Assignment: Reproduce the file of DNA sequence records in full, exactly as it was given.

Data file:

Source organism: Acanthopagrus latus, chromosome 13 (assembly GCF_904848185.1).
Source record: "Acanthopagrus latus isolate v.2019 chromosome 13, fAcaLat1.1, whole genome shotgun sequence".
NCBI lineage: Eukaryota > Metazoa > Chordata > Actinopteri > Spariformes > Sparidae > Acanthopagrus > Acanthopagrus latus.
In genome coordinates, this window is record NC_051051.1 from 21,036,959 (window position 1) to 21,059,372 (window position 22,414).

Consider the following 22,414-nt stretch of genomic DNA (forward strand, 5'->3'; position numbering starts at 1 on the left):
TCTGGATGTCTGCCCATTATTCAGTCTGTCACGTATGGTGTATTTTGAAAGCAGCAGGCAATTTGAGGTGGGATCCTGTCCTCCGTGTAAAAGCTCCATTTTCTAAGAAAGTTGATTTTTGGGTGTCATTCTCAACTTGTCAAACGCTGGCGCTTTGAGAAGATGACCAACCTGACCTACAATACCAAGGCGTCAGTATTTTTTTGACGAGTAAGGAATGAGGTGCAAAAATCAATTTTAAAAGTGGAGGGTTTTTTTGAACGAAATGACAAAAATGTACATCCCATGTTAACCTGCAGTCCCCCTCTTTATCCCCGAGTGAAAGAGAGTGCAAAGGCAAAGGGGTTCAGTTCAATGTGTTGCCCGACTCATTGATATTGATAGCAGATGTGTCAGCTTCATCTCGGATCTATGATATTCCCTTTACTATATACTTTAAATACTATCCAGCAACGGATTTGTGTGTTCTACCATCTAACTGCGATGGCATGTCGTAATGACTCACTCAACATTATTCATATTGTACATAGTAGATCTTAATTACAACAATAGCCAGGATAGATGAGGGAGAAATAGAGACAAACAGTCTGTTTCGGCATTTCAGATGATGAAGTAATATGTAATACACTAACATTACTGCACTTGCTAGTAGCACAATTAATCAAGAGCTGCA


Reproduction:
Source organism: Acanthopagrus latus, chromosome 13 (assembly GCF_904848185.1).
Source record: "Acanthopagrus latus isolate v.2019 chromosome 13, fAcaLat1.1, whole genome shotgun sequence".
NCBI lineage: Eukaryota > Metazoa > Chordata > Actinopteri > Spariformes > Sparidae > Acanthopagrus > Acanthopagrus latus.
In genome coordinates, this window is record NC_051051.1 from 21,036,959 (window position 1) to 21,059,372 (window position 22,414).

Consider the following 22,414-nt stretch of genomic DNA (forward strand, 5'->3'; position numbering starts at 1 on the left):
TCTGGATGTCTGCCCATTATTCAGTCTGTCACGTATGGTGTATTTTGAAAGCAGCAGGCAATTTGAGGTGGGATCCTGTCCTCCGTGTAAAAGCTCCATTTTCTAAGAAAGTTGATTTTTGGGTGTCATTCTCAACTTGTCAAACGCTGGCGCTTTGAGAAGATGACCAACCTGACCTACAATACCAAGGCGTCAGTATTTTTTTGACGAGTAAGGAATGAGGTGCAAAAATCAATTTTAAAAGTGGAGGGTTTTTTTGAACGAAATGACAAAAATGTACATCCCATGTTAACCTGCAGTCCCCCTCTTTATCCCCGAGTGAAAGAGAGTGCAAAGGCAAAGGGGTTCAGTTCAATGTGTTGCCCGACTCATTGATATTGATAGCAGATGTGTCAGCTTCATCTCGGATCTATGATATTCCCTTTACTATATACTTTAAATACTATCCAGCAACGGATTTGTGTGTTCTACCATCTAACTGCGATGGCATGTCGTAATGACTCACTCAACATTATTCATATTGTACATAGTAGATCTTAATTACAACAATAGCCAGGATAGATGAGGGAGAAATAGAGACAAACAGTCTGTTTCGGCATTTCAGATGATGAAGTAATATGTAATACACTAACATTACTGCACTTGCTAGTAGCACAATTAATCAAGAGCTGCA